The world is seeing a historic shift in wealth concentrations, and with that shift a new narrative is emerging on income inequality, according to two recent reports.
Asia and the Pacific have done a phenomenal job of playing “catch up” with advanced economies, according to an Asian Development Bank (ADB) paper published last month. But it found that “structural transformation, driven by technological progress, productivity growth and capital deepening” have empirically worsened wage inequality in Asian economies.
These findings are especially significant in light of last week’s announcement that for the first time in modern history, millionaires in Asia control more wealth than their ultra-rich counterparts in North America, Europe and every other region in the world.
Amid these statistics is a growing disconnect between the economic drivers of the past and the drivers of recent and future growth. Asia’s period of “miraculous” economic growth was dependent on a surplus of unskilled labor that achieved enormously high productivity rates. But this new growth in Asian wealth has been driven primarily by financial services and technology, sectors with significant “skill bias,” according to the Asian Development Bank – sectors that leave an unskilled, uneducated labor force behind.
The bank has determined that “a number of policy responses can mitigate the adverse effect of structural transformation on wage inequality in Asian economies.” The proposed solutions include competitive exchange rates to bolster high-labor export-facing manufacturing, a reasonable minimum wage and most significantly, investments in education.
The report names Taiwan and South Korea as prime examples of how thoughtful education policies can increase the supply of skilled human capital to keep up with economic evolution. As a result, not only have Taiwan and South Korea’s economies caught up to other advanced economies, but so have the education levels of their workforces.
Previous data from the ADB confirms that up to 28 percent of existing jobs in Asian economies are at risk of disappearing because of technological changes. However, increasing the quality of education would not only increase labor productivity by 17 percent, but could also double per capita income in a typical developing Asian economy over a 20-year period if “cognitive skills in workers can progressively reach levels seen in more advanced countries.”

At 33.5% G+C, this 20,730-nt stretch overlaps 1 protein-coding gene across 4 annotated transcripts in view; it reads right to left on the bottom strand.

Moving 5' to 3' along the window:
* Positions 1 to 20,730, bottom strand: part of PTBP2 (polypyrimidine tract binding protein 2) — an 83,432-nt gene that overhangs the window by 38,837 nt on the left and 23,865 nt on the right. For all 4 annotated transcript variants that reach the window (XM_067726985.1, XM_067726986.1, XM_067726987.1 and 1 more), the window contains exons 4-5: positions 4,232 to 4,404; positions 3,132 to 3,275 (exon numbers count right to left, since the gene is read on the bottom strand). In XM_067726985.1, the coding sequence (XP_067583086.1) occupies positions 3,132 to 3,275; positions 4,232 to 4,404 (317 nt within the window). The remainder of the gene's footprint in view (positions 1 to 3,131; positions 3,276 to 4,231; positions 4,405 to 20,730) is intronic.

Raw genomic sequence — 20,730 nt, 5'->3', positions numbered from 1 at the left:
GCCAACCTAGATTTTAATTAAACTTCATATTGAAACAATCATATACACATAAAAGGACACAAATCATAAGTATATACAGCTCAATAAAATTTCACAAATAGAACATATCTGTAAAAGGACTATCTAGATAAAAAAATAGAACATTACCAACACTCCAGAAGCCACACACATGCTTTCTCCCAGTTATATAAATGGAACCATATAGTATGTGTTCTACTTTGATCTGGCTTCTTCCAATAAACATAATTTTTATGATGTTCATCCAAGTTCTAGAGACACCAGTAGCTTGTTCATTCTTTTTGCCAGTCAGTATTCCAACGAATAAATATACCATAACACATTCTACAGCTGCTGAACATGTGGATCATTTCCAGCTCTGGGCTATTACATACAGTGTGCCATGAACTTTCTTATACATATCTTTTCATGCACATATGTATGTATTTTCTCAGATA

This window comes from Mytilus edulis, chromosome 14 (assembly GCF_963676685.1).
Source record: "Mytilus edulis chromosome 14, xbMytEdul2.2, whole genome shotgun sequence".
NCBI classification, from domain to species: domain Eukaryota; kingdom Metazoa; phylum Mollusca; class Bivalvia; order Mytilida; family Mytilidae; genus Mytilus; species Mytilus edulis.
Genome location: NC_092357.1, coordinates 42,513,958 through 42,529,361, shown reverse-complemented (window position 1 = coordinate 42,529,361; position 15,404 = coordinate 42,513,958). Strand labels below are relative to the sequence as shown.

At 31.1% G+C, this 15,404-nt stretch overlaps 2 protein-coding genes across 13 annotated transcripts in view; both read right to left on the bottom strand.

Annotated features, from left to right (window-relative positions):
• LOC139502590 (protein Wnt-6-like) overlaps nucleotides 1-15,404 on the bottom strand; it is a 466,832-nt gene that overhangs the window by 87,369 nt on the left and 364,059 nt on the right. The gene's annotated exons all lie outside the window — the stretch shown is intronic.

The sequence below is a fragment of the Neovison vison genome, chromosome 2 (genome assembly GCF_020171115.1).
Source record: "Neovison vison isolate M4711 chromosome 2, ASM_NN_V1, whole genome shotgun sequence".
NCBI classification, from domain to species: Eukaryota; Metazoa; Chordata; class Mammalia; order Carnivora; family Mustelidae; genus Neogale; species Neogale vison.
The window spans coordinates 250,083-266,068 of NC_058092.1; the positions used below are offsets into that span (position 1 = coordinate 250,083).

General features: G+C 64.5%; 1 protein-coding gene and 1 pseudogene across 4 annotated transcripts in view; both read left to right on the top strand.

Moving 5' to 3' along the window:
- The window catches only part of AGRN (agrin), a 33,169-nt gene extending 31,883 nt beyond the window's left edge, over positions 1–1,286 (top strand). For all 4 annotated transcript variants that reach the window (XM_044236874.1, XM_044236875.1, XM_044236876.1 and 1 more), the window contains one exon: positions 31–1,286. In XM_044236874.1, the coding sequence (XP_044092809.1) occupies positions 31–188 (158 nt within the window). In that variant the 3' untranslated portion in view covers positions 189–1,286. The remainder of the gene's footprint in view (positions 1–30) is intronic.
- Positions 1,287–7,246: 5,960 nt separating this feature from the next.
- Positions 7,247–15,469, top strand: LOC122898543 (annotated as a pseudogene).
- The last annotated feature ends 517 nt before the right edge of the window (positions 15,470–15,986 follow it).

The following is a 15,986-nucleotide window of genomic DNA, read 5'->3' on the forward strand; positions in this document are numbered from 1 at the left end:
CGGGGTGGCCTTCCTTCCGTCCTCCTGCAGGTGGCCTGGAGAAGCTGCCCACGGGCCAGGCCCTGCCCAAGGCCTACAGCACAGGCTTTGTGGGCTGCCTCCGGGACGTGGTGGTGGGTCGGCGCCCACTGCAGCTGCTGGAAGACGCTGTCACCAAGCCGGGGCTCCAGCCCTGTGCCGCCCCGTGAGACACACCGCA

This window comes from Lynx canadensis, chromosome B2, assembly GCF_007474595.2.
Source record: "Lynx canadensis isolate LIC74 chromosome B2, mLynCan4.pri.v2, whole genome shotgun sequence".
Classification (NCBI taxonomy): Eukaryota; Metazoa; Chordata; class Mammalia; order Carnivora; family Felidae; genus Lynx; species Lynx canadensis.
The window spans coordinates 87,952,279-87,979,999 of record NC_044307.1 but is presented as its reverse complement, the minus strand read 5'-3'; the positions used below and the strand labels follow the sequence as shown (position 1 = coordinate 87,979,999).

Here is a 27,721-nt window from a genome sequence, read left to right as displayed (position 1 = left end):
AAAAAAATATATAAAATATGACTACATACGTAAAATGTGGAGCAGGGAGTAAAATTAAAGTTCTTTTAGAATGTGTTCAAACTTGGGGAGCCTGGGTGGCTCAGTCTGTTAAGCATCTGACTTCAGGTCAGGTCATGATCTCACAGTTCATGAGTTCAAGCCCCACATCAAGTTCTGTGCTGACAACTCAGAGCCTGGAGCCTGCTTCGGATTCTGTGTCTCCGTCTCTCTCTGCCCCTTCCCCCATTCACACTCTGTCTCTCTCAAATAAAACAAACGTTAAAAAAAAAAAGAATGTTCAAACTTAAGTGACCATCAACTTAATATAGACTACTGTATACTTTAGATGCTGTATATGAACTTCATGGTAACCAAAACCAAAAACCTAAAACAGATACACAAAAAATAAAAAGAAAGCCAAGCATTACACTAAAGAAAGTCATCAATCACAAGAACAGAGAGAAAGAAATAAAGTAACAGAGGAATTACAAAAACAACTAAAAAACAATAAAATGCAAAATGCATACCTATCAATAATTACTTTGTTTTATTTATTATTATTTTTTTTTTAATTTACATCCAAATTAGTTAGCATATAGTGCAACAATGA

None of this should be news to Asian policymakers, though, whose young millionaires have mostly been educated in elite schools abroad.
According to last week’s wealth rankings by management consulting firm Capgemeni, Asia’s 5.13 million high-net-worth individuals – people with more than $1 million in assets – held $17.4 trillion of wealth in 2015, beating out their Western peers in wealth and in numbers. In comparison, North America had 4.78 million high-net-worth individuals with $16.6 trillion.
Sixty percent of all new millionaires were from China and Japan in 2015, despite China’s slowest economic growth rate in 25 years and a near recession in Japan. There was a 10 percent wealth increase across Asia from the previous year, twice the growth rate in Europe and nearly fives times North America’s.
If growth continues at the current rate, millionaires in the Asia-Pacific will hold “two-fifths of the world’s high-net-worth-individual wealth, more than that of Europe, Latin America and the Middle East and Africa combined” by 2026, the Capgemeni report said, referring to the doubling of Asia’s richest 0.1 percent in population and wealth over the last decade.
This economic growth has pulled millions of the 99.9 percent out of extreme poverty. In East Asia and the Pacific, those living on less than $1.90 per day dropped from 1.14 billion in 1981 to 147 million in 2012, according to data from the World Bank. In South Asia, the drop was less dramatic, but still notable: from 538 million in 1981 to 309 million in 2012.
But in a region topping charts in millionaires and billionaires, $1.90 per day is a hard figure to stomach. And with a widening wage gap, it seems crucial now to turn to quality education and other policy changes to provide a promising future for all Asians – not just the millionaires among them.